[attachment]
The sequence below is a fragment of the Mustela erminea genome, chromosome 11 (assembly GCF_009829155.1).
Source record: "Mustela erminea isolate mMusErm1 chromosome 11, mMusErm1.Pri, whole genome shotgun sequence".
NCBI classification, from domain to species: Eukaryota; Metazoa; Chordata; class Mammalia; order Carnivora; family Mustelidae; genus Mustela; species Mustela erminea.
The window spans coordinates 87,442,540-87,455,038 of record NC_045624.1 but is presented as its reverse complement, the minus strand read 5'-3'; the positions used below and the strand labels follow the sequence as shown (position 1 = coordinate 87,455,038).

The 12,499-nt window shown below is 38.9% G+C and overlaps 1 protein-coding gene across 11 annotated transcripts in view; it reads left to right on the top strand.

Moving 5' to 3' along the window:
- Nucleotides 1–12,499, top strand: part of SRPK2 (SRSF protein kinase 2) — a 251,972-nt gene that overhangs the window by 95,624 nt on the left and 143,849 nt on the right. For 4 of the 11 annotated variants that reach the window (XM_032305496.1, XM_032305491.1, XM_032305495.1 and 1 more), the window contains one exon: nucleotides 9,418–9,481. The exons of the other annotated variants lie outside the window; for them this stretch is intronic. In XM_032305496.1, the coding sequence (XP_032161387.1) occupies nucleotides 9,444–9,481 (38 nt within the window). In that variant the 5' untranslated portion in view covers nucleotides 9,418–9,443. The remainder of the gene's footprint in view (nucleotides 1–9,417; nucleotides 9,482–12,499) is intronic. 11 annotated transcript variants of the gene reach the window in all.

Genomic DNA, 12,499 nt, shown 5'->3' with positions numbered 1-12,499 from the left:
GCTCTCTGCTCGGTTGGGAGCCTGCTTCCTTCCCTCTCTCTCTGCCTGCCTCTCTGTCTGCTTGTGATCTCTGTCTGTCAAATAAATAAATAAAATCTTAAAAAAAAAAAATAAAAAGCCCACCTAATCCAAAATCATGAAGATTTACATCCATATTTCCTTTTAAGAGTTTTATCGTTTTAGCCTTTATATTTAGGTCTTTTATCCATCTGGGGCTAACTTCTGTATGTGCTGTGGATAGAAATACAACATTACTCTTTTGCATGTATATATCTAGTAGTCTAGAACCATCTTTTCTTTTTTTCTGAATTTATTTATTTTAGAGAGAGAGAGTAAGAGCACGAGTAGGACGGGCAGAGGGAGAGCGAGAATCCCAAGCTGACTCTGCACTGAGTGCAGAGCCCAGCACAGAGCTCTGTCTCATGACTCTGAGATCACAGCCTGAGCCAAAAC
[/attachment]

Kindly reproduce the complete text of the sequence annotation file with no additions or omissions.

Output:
The sequence below is a fragment of the Mustela erminea genome, chromosome 11 (assembly GCF_009829155.1).
Source record: "Mustela erminea isolate mMusErm1 chromosome 11, mMusErm1.Pri, whole genome shotgun sequence".
NCBI classification, from domain to species: Eukaryota; Metazoa; Chordata; class Mammalia; order Carnivora; family Mustelidae; genus Mustela; species Mustela erminea.
The window spans coordinates 87,442,540-87,455,038 of record NC_045624.1 but is presented as its reverse complement, the minus strand read 5'-3'; the positions used below and the strand labels follow the sequence as shown (position 1 = coordinate 87,455,038).

The 12,499-nt window shown below is 38.9% G+C and overlaps 1 protein-coding gene across 11 annotated transcripts in view; it reads left to right on the top strand.

Moving 5' to 3' along the window:
- Nucleotides 1–12,499, top strand: part of SRPK2 (SRSF protein kinase 2) — a 251,972-nt gene that overhangs the window by 95,624 nt on the left and 143,849 nt on the right. For 4 of the 11 annotated variants that reach the window (XM_032305496.1, XM_032305491.1, XM_032305495.1 and 1 more), the window contains one exon: nucleotides 9,418–9,481. The exons of the other annotated variants lie outside the window; for them this stretch is intronic. In XM_032305496.1, the coding sequence (XP_032161387.1) occupies nucleotides 9,444–9,481 (38 nt within the window). In that variant the 5' untranslated portion in view covers nucleotides 9,418–9,443. The remainder of the gene's footprint in view (nucleotides 1–9,417; nucleotides 9,482–12,499) is intronic. 11 annotated transcript variants of the gene reach the window in all.

Genomic DNA, 12,499 nt, shown 5'->3' with positions numbered 1-12,499 from the left:
GCTCTCTGCTCGGTTGGGAGCCTGCTTCCTTCCCTCTCTCTCTGCCTGCCTCTCTGTCTGCTTGTGATCTCTGTCTGTCAAATAAATAAATAAAATCTTAAAAAAAAAAAATAAAAAGCCCACCTAATCCAAAATCATGAAGATTTACATCCATATTTCCTTTTAAGAGTTTTATCGTTTTAGCCTTTATATTTAGGTCTTTTATCCATCTGGGGCTAACTTCTGTATGTGCTGTGGATAGAAATACAACATTACTCTTTTGCATGTATATATCTAGTAGTCTAGAACCATCTTTTCTTTTTTTCTGAATTTATTTATTTTAGAGAGAGAGAGTAAGAGCACGAGTAGGACGGGCAGAGGGAGAGCGAGAATCCCAAGCTGACTCTGCACTGAGTGCAGAGCCCAGCACAGAGCTCTGTCTCATGACTCTGAGATCACAGCCTGAGCCAAAAC